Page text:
"To speak impartially, both sayings are very true: that man to man is a kind of God; and that man to man is an arrant wolf. The first is true, if we compare citizens amongst themselves; and the second, if we compare cities."
"They that are discontented under monarchy, call it tyranny; and they that are displeased with aristocracy, call it oligarchy: so also, they which find themselves grieved under a democracy, call it anarchy, which signifies the want of government; and yet I think no man believes, that want of government, is any new kind of government."
"The Imagination that is raised in man (or any other creature imbued with the faculty of imagining) by words, or other voluntary signs, is that we generally call Understanding; and is common to Man and Beasts."
"It is manifest therefore that they who have sovereign power, are immediate rulers of the church under Christ, and all others but subordinate to them. If that were not, but kings should command one thing upon pain of death, and priests another upon pain of damnation, it would be impossible that peace and religion should stand together."
"The people needed to be rehoused, but I feel disgusted and depressed when I see how they have done it. It did not suit the planners to think how they might deal with the community, or the individuals that made up the community. All they could think was, "Sweep it away!" The bureaucrats put their heads together, and if anyone had told them, "A community is people," they would not have known what they were on about."
"Government by average opinion is merely a circuitous method of going to the devil; those who profess to lead but in fact slavishly follow this average opinion are simply the fastest runners and the loudest squeakers of the herd which is rushing blindly down to its destruction."
"The very existence of society depends on the fact that every member of it tacitly admits he is not the exclusive possessor of himself, and that he admits the claim of the polity of which he forms a part, to act, to some extent, as his master."
"[Government's] true strength consists in leaving individuals and states as much as possible to themselves--in making itself felt, not in its power, but in its beneficence, not in its control, but in its protection, not in binding the states more closely to the center, but leaving each to move unobstructed in its proper orbit."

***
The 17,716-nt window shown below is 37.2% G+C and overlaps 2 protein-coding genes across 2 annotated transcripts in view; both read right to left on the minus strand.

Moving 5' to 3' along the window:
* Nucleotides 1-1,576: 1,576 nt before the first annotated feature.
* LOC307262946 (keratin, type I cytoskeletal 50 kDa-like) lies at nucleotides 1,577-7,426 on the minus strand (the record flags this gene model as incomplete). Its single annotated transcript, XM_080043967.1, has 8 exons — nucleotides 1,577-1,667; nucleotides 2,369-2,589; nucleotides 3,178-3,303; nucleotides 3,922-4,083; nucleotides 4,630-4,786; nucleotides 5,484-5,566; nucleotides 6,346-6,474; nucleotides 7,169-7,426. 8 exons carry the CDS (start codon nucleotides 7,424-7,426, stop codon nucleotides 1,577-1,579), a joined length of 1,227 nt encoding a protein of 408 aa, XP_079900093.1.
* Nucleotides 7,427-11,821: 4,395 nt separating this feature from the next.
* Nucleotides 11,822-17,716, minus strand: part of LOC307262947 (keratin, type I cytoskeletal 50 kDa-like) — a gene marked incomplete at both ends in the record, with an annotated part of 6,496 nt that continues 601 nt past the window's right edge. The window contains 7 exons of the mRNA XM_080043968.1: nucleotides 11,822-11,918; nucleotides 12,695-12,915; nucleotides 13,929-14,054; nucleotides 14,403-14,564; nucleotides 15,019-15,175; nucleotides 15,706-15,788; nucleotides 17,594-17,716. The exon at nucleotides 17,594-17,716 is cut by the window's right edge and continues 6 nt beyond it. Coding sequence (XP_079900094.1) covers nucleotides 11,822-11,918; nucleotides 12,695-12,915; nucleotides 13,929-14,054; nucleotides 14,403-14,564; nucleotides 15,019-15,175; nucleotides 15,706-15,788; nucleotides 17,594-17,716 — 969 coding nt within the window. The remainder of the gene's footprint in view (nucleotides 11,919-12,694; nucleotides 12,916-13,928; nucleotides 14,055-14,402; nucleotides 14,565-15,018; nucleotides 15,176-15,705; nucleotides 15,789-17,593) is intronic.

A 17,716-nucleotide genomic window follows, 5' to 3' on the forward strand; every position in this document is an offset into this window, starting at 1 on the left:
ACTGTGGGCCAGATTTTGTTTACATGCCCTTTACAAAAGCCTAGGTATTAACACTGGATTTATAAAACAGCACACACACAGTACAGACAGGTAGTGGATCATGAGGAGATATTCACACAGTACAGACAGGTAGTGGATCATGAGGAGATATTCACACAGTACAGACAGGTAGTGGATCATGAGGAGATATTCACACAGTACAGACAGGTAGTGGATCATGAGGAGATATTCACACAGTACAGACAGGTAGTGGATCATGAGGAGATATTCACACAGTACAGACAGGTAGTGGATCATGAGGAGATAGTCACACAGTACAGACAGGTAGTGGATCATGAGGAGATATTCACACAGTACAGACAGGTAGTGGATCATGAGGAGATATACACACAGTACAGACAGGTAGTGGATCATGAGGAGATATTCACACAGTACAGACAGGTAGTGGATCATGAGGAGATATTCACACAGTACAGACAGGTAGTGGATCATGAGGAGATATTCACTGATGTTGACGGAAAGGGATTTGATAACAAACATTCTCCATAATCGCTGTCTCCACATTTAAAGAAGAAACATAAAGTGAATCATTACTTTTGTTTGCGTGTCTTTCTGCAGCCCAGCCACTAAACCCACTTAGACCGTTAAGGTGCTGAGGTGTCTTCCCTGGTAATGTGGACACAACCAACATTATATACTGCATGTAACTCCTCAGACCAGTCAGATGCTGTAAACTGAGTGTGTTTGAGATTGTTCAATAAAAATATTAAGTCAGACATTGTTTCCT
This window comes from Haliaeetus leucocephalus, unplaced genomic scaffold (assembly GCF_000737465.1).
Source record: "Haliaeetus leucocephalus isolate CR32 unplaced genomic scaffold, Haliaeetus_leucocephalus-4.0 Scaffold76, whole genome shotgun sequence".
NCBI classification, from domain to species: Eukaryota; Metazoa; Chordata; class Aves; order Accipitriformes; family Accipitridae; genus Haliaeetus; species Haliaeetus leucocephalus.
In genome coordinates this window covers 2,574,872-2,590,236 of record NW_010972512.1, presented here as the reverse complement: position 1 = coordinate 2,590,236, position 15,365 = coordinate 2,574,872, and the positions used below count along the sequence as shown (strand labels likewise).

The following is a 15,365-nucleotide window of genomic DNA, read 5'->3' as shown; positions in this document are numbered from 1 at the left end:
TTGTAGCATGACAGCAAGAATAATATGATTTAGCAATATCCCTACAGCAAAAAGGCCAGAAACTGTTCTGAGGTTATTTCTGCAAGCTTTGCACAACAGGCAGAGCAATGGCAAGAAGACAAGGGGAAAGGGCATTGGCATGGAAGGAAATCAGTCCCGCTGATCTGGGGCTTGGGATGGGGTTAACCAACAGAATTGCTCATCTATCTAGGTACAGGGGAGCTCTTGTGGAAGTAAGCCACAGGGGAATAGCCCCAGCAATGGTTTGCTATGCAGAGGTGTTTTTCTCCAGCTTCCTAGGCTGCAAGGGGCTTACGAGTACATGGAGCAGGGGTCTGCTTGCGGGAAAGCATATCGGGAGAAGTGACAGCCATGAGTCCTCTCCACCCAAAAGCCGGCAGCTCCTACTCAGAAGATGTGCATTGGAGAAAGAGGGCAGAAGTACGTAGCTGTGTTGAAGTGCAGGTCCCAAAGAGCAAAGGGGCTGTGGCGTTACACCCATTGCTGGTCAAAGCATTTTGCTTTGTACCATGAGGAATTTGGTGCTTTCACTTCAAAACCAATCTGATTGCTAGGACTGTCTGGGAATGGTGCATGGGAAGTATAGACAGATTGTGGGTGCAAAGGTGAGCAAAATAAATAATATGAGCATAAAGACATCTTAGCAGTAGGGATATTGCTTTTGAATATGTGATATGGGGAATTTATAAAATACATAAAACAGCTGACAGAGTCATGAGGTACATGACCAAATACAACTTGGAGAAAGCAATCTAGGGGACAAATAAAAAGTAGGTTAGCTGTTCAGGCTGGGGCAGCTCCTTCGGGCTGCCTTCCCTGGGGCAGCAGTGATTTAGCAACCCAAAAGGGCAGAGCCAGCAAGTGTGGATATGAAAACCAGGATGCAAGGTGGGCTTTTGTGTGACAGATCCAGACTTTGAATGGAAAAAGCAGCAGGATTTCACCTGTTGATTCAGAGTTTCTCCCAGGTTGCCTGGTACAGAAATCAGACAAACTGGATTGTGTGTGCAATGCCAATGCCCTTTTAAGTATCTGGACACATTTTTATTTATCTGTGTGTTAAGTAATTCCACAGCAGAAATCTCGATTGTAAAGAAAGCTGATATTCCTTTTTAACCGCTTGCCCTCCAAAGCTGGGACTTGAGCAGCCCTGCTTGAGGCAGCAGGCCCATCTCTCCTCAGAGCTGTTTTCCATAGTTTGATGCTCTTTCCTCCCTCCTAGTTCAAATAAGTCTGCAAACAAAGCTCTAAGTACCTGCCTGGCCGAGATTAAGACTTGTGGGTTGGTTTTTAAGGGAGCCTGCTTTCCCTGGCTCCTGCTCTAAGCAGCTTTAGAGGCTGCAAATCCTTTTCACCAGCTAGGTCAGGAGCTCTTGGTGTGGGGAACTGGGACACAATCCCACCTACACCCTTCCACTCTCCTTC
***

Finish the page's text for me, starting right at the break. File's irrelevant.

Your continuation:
"We are beginning a new era in our government. I cannot too strongly urge the necessity of a rigid economy and an inflexible determination not to enlarge the income beyond the real necessities of the government."
"The ambition which leads me on is an anxious desire and a fixed determination to return to the people unimpaired the sacred trust they have confided to my charge; to heal the wounds of the Constitution and preserve it from further violation; to persuade my countrymen, so far as I may, that it is not in a splendid government supported by powerful monopolies and aristocratical establishments that they will find happiness or their liberties protection, but in a plain system, void of pomp, protecting all and granting favors to none, dispensing its blessings, like the dews of Heaven, unseen and unfelt save in the freshness and beauty they contribute to produce. It is such a government that the genius of the people requires; such an [sic] one only under which our states may remain for ages to come united, prosperous, and free."
"However much we may differ in the choice of the measures which should guide the administration of the government, there can be but little doubt in the minds of those who are really friendly to the republican features of our system that one of its most important securities consists in the separation of the legislative and executive powers at the same time that each is acknowledged to be supreme, in the will of the people constitutionally expressed."
"In the full enjoyment of the gifts of Heaven and the fruits of superior industry, economy, and virtue, every man is entitled to protection by law; but when the laws undertake to add to these natural and just advantages artificial distinctions, to grant titles, gratuities, and exclusive privileges, to make the rich richer and the potent more powerful, the humble members of society--the farmers, mechanics, and laborers--who have neither the time nor the means of securing like favors to themselves, have a right to complain of the injustice of their government."
"What more is necessary to make us a happy and prosperous people? Still one thing more ... Ma wise and frugal government, which shall restrain men from injuring one another, which shall leave them otherwise free to regulate their own pursuits of industry and improvement, and shall not take from labor the bread it has earned."